Beer Can Make You Smarter
We've all heard of beer goggles. But what about beer brains? New research shows that throwing back a few actually helps with decision making.
No, seriously, someone actually published a study.
Reports all over the media—from daily medical news sites to regional television news stations—are trumpeting the findings of a study by the University of Illinois at Chicago's Psychology Department. The study, “Uncorking the muse: Alcohol intoxication facilitates creative problem solving,” by Andrew F. Jarosz, Gregory J.H. Colﬂesh, and Jennifer Wiley shows that men who consumed the equivalent of two pints of beer actually outperformed their sober rivals when it came to finding solutions to brain teasers. Not only did the drunkards get more problems correct, they answered them quicker than the teetotalers.
The conclusion is that alcohol intoxication at the level of 0.07 percent allows the mind to concentrate at a higher level enhancing creative problem solving. Maybe that is why some people are better at pool after a couple beers. It may explain the popularity of bar room trivia contests. The study is clear to state its focus is on creative problem solving, not rational decision making (like getting behind the wheel of a car after drinking, which is never a good idea). Scientific opponents to the study agree in part, but also point out that a good night's sleep could achieve the same level of problem solving.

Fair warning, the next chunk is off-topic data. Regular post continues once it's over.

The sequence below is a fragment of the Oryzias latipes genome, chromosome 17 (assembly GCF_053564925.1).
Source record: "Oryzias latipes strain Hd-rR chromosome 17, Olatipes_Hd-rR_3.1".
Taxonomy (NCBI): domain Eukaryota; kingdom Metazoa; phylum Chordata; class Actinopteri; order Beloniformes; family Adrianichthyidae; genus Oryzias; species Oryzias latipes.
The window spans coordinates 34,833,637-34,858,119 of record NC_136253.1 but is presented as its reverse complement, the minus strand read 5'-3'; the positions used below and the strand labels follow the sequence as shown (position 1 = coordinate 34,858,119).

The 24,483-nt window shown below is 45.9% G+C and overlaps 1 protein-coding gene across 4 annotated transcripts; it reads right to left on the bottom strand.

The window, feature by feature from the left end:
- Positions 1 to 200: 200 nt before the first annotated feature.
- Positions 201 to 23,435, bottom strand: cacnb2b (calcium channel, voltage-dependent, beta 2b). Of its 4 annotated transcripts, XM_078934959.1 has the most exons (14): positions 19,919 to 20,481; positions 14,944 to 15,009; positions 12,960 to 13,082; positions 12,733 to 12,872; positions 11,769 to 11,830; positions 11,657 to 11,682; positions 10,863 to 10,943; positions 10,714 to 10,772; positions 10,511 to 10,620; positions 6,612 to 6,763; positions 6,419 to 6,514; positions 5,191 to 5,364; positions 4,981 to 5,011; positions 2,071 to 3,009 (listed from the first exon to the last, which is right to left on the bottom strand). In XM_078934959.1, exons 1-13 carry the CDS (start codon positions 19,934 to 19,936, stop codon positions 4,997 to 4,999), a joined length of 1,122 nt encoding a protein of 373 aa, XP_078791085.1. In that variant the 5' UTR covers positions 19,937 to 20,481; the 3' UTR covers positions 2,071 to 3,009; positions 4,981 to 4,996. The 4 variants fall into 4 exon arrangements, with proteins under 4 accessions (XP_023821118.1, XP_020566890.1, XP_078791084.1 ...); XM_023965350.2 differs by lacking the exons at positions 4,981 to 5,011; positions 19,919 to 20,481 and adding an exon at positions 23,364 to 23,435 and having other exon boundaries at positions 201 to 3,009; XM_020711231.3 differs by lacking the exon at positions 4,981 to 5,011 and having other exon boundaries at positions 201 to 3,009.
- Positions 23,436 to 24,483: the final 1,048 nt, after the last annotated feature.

“We have this assumption, that being able to focus on one part of a problem or having a lot of expertise is better for problem solving. But that’s not necessarily true. Innovation may happen when people are not so focused. Sometimes it’s good to be distracted,” Wiley, a Cognitive psychologist, said in a recent interview published at MedicalDaily.com. “The bottom line is that we think being too focused can blind you to novel possibilities, and a broader, more flexible state of attention is needed for creative solutions to emerge,”
The study targeted 40 male social drinkers between the ages of 21 and 30 (whom she found on campus and through CraigsList). The group was split in half; 20 remained sober and the other 20 went about their normal drinking activity for a month. If any member of the group displayed signs of alcoholism or other result-compromising behavior they were removed from the study. Science minded individuals might want to check out the published study here: http://litd.psch.uic.edu/personal/jwiley/drunk.pdf. A beer or two might be a good idea before sitting down to comprehend the technical verbiage.
Your Choice. Your Beer. Drink Up.
- Beer Universe